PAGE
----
The Supreme Court has issued rulings on some of its biggest remaining cases of this term. Here’s what to know about the latest decisions.
West Virginia v. EPA verdict: On Thursday morning, the court ruled in favor — 6-3 — of limiting the power of the federal government to regulate carbon emissions from power plants, according to The New York Times.
- This ruling means that the Environmental Protection Agency cannot require power plants to move away from fossil fuels and use lower-emission energy sources, per Business Insider.
- The court decided that, through the Clean Air Act, the EPA does not have the power to legally limit carbon dioxide emissions, per CBS News.
- In dissent to the ruling, the liberal justices of the court stated that the conservative majority had removed the EPA’s “power to respond to the most pressing environmental challenge of our time,” The New York Times reported.
- “Capping carbon dioxide emissions at a level that will force a nationwide transition away from the use of coal to generate electricity may be a sensible ‘solution to the crisis of the day,’” Chief Justice Roberts said, via CBS. “But it is not plausible that Congress gave EPA the authority to adopt on its own such a regulatory scheme in Section 111(d). A decision of such magnitude and consequences rests with Congress itself, or an agency acting pursuant to a clear delegation from that representative body.”
- In a 5-4 ruling, the court decided that the decision to allow migrants to remain in the U.S. while their immigration hearings play out does not violate a 1996 migrant detention law.
- “Due to the huge numbers of aliens who attempt to enter illegally from Mexico, DHS (Department of Homeland Security) does not have the capacity to detain all inadmissible aliens encountered at the border, and no one suggests that DHS must do the impossible,” reads a dissent from Justices Alito, Thomas and Gorsuch, via NBC News. “But rather than avail itself of Congress’s clear statutory alternative to return inadmissible aliens to Mexico while they await proceedings in this country, DHS has concluded that it may forgo that option altogether and instead simply release into this country untold numbers of aliens who are very likely to be removed if they show up for their removal hearings. This practice violates the clear terms of the law, but the Court looks the other way.”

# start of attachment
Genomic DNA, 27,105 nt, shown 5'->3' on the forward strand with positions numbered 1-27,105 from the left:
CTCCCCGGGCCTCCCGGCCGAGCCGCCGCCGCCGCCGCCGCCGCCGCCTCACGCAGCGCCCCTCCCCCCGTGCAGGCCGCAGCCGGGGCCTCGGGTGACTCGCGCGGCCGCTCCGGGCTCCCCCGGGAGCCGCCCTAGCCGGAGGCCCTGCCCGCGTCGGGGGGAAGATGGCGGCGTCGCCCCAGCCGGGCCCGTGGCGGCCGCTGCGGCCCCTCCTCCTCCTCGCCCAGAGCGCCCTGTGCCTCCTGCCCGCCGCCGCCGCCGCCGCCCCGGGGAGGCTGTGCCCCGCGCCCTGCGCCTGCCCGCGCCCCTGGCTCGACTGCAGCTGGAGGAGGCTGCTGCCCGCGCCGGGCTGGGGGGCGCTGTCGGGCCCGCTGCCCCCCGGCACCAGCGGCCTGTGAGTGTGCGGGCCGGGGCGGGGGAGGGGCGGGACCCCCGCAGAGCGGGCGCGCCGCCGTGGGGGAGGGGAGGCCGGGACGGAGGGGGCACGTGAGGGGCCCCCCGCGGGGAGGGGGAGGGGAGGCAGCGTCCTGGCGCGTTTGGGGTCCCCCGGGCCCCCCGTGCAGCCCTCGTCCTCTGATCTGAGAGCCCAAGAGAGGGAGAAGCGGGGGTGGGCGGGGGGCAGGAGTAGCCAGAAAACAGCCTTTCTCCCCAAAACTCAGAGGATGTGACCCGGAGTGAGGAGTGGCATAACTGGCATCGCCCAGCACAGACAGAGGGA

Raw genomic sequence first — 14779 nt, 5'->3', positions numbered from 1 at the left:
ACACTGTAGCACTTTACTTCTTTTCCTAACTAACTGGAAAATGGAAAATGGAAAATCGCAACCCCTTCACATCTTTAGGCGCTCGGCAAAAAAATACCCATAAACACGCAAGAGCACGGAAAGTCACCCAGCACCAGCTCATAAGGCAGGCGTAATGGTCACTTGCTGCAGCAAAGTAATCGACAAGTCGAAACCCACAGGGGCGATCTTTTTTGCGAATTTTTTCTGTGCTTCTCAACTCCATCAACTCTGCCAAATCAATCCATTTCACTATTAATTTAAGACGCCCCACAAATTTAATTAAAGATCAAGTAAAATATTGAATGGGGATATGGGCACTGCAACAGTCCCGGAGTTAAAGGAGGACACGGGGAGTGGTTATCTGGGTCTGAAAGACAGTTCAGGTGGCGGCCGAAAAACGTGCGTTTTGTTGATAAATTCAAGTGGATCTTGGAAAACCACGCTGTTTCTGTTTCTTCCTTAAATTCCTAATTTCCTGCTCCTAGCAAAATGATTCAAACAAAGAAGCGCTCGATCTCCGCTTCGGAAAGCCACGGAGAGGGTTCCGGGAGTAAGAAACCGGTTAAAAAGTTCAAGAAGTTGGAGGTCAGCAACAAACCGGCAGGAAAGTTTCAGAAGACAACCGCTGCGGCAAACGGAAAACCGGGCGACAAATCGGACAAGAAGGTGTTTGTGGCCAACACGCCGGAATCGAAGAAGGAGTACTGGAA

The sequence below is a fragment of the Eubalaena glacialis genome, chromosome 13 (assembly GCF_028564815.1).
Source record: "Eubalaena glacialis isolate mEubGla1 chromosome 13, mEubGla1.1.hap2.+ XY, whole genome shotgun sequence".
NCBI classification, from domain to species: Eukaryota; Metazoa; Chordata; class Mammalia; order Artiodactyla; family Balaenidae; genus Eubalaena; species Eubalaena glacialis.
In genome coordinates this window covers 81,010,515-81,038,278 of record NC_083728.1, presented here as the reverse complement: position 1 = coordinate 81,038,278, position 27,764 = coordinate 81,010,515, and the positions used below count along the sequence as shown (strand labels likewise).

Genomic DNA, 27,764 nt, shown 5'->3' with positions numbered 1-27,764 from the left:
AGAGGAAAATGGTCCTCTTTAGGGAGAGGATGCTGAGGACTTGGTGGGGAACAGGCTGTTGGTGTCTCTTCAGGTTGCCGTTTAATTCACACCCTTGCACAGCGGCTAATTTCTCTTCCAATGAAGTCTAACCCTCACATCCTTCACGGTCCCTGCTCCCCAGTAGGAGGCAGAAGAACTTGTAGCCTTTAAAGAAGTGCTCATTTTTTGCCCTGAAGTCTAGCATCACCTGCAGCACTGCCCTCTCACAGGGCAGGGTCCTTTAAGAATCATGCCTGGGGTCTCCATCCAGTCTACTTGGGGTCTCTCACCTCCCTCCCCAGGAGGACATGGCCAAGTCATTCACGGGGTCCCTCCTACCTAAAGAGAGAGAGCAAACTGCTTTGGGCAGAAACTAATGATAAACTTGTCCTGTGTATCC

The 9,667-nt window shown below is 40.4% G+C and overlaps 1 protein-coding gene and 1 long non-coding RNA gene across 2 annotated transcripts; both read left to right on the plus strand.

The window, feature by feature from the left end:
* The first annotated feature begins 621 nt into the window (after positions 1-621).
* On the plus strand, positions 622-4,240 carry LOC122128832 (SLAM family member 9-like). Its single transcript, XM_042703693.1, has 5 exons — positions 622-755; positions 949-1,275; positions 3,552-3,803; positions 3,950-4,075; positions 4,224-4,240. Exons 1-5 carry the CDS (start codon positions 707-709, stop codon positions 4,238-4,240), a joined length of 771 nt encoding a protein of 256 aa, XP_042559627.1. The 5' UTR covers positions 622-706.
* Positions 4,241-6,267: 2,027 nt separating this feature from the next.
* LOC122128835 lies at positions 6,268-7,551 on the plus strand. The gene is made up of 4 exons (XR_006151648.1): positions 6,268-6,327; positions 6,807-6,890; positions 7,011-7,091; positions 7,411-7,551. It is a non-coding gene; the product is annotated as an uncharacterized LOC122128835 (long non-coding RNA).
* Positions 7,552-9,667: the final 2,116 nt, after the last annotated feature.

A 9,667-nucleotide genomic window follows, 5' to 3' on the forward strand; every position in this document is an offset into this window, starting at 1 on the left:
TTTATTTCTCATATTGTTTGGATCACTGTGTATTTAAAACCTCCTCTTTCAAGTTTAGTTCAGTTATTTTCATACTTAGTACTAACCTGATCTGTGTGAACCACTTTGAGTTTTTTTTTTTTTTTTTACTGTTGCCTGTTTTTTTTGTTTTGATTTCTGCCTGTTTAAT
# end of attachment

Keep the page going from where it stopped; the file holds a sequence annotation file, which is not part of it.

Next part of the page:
- “President Trump also employed the return-to-Mexico option for a relatively small group of noncitizens,” stated Justice Brett Kavanaugh, who wrote in favor of the decision, according to Reuters. He also remarked that every president since the late 1990s has allowed immigrants to stay in the U.S. while they wait for their proceedings.
Oklahoma v. Castro-Huerta verdict: The court ruled Wednesday that states have the power to prosecute non-Native people who commit crimes against Native Americans on their own land, per The New York Times.
- Local tribal leaders and law experts said, via NBC, that this ruling is a “heavy blow to the sovereignty of tribes over their land and governance.” They fear that the ruling will interfere with other laws that are currently decided by tribal courts, such as environmental regulation and child welfare.
- However, the ruling leaves in place the 2020 court decision — McGirt v. Oklahoma — that ruled that Native Americans who commit crimes on reservations can only be prosecuted by tribal or federal courts, but not at the state level, The New York Times reported.
- In support of the decision, Kavanaugh stated that the reservations are still on state land and are “not entirely separate sovereign powers.” He wrote, “As a matter of state sovereignty, a State has jurisdiction over all of its territory, including Indian country,” per NBC.